We have a new worship pastor at our church. This past week, he took time out of his crazy week of learning the ropes at a new church and planning out services, etc. to go over some upcoming songs one-on-one with me. It was quickly apparent that his abilities on electric guitar far outpace my somewhat pedestrian licks and tricks. I’m thankful for the relative simplicity of electric guitar parts on a host of today’s modern worship music. I’ve not had terrible difficulty covering the gamut of Hillsongs, Bethel, Jesus Culture, etc. But our new pastor likes to throw in some Israel Houghton and New Breed like funk.
I can play that stuff on keys, but he wants me to cover some of the funk on guitar. It’s not like he was asking me to do something that he couldn’t do, in fact – BAM – he was showing me the various parts right there – and not in a sloppy fashion; straight up funk right off the song. Several things passed through my mind from “Whoa, I can’t play that!”, to “I hope he isn’t disappointed when I tell him that I can’t play that” to “I’m not sure I can learn how to play that.” The fact of the matter is, that I’ve faced this situation several times before, and only when I’m challenged to do something I currently am not able to do, have been the only times when I’ve had to do more than just typical practice and get some new skills under my belt.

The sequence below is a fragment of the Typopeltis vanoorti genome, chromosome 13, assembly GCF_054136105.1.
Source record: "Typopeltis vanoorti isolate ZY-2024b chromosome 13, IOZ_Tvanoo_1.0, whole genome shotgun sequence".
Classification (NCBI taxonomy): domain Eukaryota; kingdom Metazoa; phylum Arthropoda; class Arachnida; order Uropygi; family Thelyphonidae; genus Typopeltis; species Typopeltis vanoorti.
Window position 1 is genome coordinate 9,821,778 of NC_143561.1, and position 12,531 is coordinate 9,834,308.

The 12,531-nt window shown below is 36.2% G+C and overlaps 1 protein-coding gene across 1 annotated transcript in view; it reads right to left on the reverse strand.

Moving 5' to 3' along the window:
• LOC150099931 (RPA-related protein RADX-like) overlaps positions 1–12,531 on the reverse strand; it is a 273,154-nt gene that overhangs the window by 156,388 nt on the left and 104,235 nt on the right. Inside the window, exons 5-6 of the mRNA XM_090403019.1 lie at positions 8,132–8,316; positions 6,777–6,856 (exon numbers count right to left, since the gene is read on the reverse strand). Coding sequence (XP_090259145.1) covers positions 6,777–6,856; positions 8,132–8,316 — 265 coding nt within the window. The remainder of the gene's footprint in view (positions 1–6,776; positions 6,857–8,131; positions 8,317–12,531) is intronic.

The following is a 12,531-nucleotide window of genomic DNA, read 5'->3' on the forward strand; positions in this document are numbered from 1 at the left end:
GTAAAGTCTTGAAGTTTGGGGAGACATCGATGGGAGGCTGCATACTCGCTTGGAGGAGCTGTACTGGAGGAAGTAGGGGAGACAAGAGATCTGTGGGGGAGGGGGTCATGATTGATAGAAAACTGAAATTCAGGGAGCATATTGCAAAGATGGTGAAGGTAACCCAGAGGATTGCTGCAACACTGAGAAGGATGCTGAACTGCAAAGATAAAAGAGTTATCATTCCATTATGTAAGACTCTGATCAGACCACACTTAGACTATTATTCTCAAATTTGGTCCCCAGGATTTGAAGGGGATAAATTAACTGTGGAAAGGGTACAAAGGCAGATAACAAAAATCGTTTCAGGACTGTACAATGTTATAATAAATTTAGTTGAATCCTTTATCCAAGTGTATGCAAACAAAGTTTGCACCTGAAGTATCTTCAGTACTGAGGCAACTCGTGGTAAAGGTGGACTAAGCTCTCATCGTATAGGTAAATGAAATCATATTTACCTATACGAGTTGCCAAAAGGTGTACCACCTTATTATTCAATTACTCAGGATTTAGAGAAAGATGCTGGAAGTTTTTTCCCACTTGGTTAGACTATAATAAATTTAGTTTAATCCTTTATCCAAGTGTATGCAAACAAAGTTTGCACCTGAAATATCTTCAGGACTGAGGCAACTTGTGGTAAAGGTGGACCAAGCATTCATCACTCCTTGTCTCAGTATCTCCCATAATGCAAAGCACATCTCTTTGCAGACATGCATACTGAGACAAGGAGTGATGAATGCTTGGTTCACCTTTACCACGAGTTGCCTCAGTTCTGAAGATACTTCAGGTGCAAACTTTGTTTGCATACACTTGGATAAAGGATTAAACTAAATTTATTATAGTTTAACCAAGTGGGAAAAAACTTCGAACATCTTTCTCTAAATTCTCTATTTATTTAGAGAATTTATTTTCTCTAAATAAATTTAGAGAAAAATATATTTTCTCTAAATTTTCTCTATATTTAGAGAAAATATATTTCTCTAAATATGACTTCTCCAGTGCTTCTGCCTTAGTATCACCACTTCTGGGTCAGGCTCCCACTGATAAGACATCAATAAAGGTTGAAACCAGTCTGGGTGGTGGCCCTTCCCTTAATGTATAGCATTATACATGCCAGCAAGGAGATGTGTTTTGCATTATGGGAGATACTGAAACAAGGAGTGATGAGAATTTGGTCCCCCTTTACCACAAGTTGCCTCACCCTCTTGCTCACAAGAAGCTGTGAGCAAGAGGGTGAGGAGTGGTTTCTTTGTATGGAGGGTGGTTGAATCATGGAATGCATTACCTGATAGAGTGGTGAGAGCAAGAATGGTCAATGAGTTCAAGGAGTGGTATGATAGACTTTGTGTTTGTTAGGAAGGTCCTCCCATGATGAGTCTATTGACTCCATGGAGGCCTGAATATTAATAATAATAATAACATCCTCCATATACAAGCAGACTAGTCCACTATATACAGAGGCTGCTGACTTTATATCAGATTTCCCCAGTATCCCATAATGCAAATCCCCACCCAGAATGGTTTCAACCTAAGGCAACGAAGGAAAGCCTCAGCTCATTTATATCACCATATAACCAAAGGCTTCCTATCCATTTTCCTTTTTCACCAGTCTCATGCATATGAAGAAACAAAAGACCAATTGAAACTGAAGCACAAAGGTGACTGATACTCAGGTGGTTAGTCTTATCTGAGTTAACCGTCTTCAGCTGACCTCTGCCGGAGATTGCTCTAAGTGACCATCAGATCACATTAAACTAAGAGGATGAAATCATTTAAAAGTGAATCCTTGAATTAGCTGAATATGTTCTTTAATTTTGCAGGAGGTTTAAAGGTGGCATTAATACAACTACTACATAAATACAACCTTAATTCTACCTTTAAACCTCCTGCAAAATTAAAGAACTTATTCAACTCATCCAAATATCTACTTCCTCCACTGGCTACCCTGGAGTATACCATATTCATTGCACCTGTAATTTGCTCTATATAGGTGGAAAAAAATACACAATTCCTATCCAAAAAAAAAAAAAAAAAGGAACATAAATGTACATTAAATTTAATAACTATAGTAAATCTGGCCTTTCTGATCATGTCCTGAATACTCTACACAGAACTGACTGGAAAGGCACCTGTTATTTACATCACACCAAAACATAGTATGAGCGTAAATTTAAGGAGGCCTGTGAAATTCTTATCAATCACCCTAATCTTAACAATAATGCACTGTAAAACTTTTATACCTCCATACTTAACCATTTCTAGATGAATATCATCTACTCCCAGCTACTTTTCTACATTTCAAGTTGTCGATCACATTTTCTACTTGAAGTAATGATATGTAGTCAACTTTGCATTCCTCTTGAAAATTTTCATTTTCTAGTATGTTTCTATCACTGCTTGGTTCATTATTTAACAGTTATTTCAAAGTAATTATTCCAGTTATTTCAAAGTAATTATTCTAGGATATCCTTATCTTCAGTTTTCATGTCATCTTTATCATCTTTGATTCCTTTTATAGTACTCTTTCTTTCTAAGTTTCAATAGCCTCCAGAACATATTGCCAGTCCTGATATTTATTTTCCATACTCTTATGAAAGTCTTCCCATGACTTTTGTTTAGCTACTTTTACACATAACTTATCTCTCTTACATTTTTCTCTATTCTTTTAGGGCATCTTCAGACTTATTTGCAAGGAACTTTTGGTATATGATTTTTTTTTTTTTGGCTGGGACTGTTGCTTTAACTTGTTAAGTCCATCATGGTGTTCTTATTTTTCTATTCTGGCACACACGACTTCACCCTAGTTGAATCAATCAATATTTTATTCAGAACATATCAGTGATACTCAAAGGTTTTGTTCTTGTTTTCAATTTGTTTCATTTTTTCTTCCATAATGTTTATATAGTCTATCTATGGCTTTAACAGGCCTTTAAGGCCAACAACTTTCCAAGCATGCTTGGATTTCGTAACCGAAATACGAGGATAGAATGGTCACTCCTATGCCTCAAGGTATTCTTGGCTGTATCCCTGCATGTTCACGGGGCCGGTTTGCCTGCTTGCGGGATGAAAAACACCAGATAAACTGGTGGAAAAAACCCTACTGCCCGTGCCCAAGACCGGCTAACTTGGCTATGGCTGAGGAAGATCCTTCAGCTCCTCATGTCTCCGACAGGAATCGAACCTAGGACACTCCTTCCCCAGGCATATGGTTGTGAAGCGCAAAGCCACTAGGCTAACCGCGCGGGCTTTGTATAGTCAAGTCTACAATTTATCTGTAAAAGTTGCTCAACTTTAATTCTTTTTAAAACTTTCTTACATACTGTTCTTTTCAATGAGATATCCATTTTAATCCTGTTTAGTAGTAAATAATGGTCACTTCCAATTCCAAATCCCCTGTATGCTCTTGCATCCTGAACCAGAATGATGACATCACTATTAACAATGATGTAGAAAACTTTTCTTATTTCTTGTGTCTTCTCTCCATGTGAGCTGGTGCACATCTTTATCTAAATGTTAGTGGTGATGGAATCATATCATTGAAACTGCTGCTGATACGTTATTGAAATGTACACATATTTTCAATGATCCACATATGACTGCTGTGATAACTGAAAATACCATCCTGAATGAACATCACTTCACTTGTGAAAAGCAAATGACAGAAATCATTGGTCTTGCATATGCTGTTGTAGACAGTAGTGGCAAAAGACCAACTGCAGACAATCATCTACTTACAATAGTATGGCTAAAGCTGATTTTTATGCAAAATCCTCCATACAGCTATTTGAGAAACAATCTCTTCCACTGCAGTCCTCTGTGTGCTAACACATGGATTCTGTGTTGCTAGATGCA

When those changes have happened, they have involved someone willing to take the time to show me the way. To honor their time, I’ve put in the time to try to learn what they’ve shown.
This playing ‘up’ to the challenge has another challenge – to teach ‘up’ to someone that is maybe not currently schooled on some tricks and helps and methods that you might now have as muscle memory and brain stem activity. You didn’t get to that point of ease without someone or some lessons helping you along the way. Be willing to play up to the occasion as well as teach others to do the same. I’m writing this almost as a self-pep-talk, but I look forward to the other side.